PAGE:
Him: Well, aren’t you in a poly relationship as well? I guess his having GFs and not allowing them to see others is unfair, I can see your point about that and I never knew that before.
Me: yes, I have multiple relationships. but they’re egalitarian.
Him: I guess he is sort of antiquated in some of his thinking, but overall he has done great for sexual liberation.

Me: I am just sharing my PoV in private message with you out of respect and in the hopes you could see some of my perspective.  his “heaven” is suspiciously close to that of Abrahamic oppressive sexist religion. So to present it on a secular group seems disingenuous to me as well as ignoring the fact that his heaven is just as sexist in some ways as those of religion.
Him:  I didn’t mean to make you angry about it.

Me: did I say I was angry or express anger at any time?
Him: No

He was hardly the first or only person to dub a carefully-worded, cautiously-approached conversation an expression of anger, despite my avoiding of words like “sexist.” Being read as angry when you are not does not require bad faith on the part of the person interpreting your words. All it requires is the skewed perspective bequeathed to us by the world: that anyone not upholding the status quo is disrupting it, and that such disruption is, by nature, angry.

Civility is, more often than not, in the eye of the beholder. When said eye is clouded over by subconscious biases, good faith isn’t enough to ensure that what is actually quite calm isn’t misread as “angry” and thus “uncivil.” It is with this perspective that I view those whose highest priority is “civility” with a great deal of suspicion. Attempting civility is often an exercise in futility for people in certain marginalized groups. I prioritize the elimination of the skewed perspective shared by so many, even self-described allies, that casts me as “uncivil” for daring to speak, over “civility.”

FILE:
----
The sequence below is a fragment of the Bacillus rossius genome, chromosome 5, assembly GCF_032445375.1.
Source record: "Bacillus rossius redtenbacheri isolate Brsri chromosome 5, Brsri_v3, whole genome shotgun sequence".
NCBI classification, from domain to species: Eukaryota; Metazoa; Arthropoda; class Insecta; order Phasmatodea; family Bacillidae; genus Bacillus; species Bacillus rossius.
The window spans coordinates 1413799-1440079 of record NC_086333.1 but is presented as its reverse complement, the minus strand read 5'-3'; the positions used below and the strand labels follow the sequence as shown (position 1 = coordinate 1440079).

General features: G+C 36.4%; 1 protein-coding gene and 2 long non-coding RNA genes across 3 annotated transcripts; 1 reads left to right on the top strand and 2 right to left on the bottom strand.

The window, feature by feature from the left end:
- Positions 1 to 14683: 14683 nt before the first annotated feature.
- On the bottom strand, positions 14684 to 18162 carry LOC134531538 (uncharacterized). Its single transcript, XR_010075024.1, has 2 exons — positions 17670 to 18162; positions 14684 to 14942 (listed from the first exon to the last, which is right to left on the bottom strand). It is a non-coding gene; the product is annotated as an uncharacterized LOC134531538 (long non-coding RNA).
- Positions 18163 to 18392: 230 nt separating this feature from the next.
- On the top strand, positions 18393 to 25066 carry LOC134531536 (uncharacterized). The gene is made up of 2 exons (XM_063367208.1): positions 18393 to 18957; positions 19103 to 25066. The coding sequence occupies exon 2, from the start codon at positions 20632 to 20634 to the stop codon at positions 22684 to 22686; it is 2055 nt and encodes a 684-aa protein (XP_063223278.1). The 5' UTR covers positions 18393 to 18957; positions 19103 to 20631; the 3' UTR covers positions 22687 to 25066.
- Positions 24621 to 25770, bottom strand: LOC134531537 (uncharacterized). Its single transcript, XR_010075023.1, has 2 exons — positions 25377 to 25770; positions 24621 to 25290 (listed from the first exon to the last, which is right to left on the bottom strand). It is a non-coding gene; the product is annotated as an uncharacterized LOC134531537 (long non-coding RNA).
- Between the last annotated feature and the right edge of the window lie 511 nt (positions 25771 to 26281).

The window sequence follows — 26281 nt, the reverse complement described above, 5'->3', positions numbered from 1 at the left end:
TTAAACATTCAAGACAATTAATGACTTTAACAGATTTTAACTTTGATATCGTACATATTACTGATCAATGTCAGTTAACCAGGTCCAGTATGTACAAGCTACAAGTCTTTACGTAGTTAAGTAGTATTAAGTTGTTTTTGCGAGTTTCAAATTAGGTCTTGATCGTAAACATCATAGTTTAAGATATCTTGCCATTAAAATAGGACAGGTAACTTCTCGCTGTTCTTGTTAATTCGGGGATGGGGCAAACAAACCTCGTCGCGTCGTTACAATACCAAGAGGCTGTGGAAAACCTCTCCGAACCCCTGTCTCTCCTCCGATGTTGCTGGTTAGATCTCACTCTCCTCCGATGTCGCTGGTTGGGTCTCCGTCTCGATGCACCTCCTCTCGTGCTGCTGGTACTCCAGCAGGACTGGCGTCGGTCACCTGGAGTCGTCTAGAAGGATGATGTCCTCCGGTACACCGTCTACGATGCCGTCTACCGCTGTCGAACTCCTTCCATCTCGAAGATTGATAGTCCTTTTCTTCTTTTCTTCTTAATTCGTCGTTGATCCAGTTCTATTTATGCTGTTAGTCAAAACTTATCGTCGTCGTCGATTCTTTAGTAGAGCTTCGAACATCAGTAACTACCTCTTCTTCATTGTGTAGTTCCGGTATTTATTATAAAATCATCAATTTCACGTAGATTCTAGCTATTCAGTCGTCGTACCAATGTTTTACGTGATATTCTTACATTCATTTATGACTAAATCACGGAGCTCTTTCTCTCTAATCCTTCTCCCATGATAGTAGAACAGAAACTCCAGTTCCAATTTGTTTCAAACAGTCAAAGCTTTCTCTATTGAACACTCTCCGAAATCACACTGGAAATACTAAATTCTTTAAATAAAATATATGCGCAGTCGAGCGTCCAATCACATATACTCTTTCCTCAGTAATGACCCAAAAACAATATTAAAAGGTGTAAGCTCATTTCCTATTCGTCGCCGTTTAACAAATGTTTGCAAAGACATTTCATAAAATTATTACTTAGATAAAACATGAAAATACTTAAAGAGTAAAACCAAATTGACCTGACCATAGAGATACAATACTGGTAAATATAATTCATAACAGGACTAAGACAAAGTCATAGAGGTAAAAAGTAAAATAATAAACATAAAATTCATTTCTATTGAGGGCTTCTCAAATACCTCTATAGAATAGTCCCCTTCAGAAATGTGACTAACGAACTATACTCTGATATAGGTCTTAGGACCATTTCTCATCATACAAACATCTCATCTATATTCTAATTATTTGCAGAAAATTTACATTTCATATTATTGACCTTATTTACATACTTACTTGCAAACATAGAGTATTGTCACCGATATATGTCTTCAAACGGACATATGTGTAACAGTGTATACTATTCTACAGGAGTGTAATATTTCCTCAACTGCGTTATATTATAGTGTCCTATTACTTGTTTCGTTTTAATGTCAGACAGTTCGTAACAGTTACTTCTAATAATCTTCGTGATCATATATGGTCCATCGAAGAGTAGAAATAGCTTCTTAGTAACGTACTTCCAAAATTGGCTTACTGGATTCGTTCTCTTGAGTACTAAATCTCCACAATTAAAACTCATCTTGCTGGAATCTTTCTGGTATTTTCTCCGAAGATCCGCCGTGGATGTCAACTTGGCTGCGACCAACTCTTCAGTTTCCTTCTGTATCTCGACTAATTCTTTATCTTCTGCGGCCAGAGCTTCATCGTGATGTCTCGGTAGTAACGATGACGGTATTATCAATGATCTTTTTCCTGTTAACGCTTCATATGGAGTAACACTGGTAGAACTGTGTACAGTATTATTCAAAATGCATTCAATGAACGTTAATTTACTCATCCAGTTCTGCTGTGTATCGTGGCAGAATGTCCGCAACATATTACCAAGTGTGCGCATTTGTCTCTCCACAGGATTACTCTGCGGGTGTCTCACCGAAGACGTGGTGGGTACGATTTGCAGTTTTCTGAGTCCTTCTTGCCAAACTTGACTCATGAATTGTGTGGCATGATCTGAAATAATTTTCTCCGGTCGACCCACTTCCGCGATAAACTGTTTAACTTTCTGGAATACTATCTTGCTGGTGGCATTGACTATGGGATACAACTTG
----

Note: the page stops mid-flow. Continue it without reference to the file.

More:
I Wasn’t Angry Until You Said I Was: Civility & Its Discontents

After All, It Was Just a Question

The following is an exercise in assuming the best intentions of people who ask things.

How did this all this end up happening?

To quote the only dynamic (and possibly most problematic) adult character on South Park, there are no stupid questions, just stupid people. I’m pretty sure I’m not stupid. Therefore, I planned to ask a question that’s been bothering me for a long time. I must say, it’s been burning and frothing and and itching away at its little corner of my brain like a psychosomatic yeast infection. I was careful to ask it of the relevant group because I’m ignorant and I both need and deserve to be educated. It’s not my fault that I don’t know, right? That’s just my perspective. There’s not, like, some kind of tool by which I can access more perspectives that could educate me than I could read in my entire lifetime, right?